Equality Bill receives Royal Assent to become the Equality Act 2010
The Equality Bill received Royal Assent on 8 April 2010 to become the Equality Act 2010. The main employment provisions are scheduled to come into force in October 2010; however, much will depend on the result of the General Election as to whether the timetable still applies and all of the Act’s provisions will be enacted.
After consideration of the House of Lords amendments by the Commons in the wash-up period prior to the dissolution of Parliament before the General Election, the Equality Bill received Royal Assent on 8 April 2010 to become the Equality Act 2010. The timetable for implementation published by the current Labour Government allows for the implementation of the main employment provisions in October 2010, followed by the integrated public sector Equality Duty and the Socio-economic Duty in April 2011.
Even though the Act has been published, the final provisions are still not certain, since a number of regulations need to be made to put ‘flesh on the bones’. Whichever Government is elected, this means that we may have to wait sometime to be certain about the requirements of the new legislation, as Parliament will not return until 18 May and will not be open until the Queen’s Speech on 25 May.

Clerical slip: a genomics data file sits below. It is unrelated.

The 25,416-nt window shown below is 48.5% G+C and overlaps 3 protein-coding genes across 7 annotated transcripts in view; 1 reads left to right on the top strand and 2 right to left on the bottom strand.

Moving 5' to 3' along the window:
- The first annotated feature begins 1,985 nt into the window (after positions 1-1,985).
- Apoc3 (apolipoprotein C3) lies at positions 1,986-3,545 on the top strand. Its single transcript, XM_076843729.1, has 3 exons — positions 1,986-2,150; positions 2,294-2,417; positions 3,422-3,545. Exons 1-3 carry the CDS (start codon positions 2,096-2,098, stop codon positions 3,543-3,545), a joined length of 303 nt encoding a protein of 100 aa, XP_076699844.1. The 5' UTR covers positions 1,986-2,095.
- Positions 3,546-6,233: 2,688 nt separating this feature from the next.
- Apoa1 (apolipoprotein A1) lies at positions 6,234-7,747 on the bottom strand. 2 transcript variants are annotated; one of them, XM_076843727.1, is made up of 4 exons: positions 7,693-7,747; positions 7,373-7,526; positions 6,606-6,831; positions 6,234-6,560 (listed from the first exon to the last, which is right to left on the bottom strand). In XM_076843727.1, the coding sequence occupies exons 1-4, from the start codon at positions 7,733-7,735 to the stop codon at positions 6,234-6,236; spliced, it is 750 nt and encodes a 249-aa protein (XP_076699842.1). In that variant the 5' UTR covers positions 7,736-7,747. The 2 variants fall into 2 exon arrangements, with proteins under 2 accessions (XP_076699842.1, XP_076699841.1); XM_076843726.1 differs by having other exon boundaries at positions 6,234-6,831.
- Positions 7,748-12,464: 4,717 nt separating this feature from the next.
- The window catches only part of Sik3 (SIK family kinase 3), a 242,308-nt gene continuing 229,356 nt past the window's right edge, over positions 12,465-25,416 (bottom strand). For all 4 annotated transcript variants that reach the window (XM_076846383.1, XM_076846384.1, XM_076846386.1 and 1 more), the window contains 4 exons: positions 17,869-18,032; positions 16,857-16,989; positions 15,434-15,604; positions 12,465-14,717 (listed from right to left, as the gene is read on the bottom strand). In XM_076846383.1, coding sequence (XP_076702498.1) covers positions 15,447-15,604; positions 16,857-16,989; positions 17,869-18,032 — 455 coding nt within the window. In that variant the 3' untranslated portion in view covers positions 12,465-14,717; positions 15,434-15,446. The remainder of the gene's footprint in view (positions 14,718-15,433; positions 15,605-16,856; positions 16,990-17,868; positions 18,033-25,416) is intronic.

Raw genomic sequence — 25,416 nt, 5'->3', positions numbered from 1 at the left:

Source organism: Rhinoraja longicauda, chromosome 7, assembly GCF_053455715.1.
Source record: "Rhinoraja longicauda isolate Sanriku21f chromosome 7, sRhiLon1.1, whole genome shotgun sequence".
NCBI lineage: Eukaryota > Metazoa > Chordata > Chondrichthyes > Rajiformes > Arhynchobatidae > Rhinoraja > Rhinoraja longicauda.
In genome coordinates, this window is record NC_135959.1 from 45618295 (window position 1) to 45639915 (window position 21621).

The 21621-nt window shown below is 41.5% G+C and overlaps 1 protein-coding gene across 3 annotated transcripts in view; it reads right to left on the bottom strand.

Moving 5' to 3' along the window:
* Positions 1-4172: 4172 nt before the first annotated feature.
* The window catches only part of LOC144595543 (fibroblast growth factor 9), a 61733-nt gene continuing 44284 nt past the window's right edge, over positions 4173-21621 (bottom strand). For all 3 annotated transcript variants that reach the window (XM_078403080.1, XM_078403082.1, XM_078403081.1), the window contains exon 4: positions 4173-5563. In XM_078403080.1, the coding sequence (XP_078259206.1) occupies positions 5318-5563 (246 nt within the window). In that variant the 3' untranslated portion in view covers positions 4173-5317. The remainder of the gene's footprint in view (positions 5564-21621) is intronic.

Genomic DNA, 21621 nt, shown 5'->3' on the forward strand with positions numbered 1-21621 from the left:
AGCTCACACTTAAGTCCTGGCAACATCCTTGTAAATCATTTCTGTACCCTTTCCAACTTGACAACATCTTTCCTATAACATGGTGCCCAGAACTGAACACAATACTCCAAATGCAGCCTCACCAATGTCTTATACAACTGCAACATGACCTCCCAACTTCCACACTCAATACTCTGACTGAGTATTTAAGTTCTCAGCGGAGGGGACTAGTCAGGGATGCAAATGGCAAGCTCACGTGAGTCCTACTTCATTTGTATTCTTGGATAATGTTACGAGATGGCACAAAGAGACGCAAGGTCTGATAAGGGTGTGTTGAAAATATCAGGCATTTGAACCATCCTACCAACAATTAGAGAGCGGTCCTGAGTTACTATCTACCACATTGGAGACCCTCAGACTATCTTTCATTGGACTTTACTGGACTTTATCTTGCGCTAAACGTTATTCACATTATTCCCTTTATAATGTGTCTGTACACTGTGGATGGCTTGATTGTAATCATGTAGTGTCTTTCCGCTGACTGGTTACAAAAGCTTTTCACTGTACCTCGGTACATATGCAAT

A further delay may result as a consequence of a statement in the Commons’ debate in the wash-up period. Mark Harper MP, while reiterating the Conservative party’s general support for the Act, made it quite clear that if the Conservatives form the next Government they will not bring into force the public sector socio-economic duty, the provisions designed to tackle equal pay and new rules on positive action.
This provides summary information and comment on the subject areas covered. Where employment tribunal and appellate court cases are reported, the information does not set out all of the facts, the legal arguments presented and the judgments made in every aspect of the case. Employment law is subject to constant change either by statute or by interpretation by the courts. While every care has been taken in compiling this information, we cannot be held responsible for any errors or omissions. Specialist legal advice must be taken on any legal issues that may arise before embarking upon any formal course of action.